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Buying Property at Auction? Always See a Lawyer First!

Buying real property at auction is replete with pitfalls and should never be attempted without taking expert legal advice. In a case that proved the point, the buyer of a pub forfeited its £35,000 deposit after failing to complete the purchase on time.

GastropubAfter the pub was sold to the buyer at auction for £350,000, it paid the 10 per cent deposit. However, the purchase was not finalised when it should have been and the seller issued a notice to complete. The deadline for compliance with that notice came and went and the seller terminated the contract, retaining the deposit.

The buyer’s response was to enter a unilateral notice against the pub’s registered title on the basis that the sale contract was still live and that it remained ready, willing and able to complete. It was argued that the failure to complete arose because the seller had breached an agreement to transfer the premises licence to the buyer. In those circumstances, the buyer submitted that it had been unable to draw down the funds required to finalise the transaction.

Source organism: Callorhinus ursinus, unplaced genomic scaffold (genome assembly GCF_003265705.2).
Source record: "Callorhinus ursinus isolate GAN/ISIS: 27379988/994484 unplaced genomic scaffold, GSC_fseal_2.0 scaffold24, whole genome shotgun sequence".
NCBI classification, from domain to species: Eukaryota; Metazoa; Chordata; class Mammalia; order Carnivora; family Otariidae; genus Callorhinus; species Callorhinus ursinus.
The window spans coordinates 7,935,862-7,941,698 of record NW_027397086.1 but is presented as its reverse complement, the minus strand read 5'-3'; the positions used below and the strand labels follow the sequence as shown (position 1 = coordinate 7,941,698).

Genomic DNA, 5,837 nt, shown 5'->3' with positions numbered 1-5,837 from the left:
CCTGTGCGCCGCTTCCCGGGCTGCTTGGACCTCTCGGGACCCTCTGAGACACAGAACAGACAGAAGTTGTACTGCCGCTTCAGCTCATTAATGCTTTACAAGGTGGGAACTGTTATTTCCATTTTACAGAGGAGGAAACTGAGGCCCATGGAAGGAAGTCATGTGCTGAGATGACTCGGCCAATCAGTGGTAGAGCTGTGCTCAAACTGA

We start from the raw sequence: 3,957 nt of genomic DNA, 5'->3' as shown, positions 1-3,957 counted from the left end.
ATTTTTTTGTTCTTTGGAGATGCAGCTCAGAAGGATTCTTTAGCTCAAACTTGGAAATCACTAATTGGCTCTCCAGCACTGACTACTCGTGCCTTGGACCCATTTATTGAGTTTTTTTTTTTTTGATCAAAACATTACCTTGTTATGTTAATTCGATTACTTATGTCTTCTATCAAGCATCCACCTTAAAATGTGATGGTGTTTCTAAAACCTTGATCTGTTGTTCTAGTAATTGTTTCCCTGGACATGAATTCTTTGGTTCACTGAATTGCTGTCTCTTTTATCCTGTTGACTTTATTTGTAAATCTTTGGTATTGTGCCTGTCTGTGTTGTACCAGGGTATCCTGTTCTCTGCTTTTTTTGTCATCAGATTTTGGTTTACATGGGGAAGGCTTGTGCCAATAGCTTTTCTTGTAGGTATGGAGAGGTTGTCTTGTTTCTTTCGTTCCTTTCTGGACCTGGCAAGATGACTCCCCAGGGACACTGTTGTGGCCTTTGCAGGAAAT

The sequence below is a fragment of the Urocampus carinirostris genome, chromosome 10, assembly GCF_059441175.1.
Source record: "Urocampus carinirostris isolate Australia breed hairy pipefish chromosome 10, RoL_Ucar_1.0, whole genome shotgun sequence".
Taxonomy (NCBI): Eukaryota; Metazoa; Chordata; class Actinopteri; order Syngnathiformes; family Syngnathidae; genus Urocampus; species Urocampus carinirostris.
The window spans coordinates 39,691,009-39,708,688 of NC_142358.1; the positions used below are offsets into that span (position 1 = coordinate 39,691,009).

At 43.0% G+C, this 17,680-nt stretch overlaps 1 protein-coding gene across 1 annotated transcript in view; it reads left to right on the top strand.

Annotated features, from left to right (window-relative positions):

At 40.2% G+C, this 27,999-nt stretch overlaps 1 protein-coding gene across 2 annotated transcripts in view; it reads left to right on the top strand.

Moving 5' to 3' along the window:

In upholding the seller’s application to remove the notice from the pub’s title, the First-tier tribunal (FTT) noted that the auction particulars had made no mention of the sale being conditional on the transfer of the premises licence to the buyer. Without legal advice being taken on either side, the seller had orally agreed to transfer the licence to the buyer for £2,000, plus compensation for expenses arising from the delay. However, no such payment had been made and the FTT found that the agreement was in any event free-standing and did not impact on the seller’s strict contractual right to insist on the completion deadline.



 
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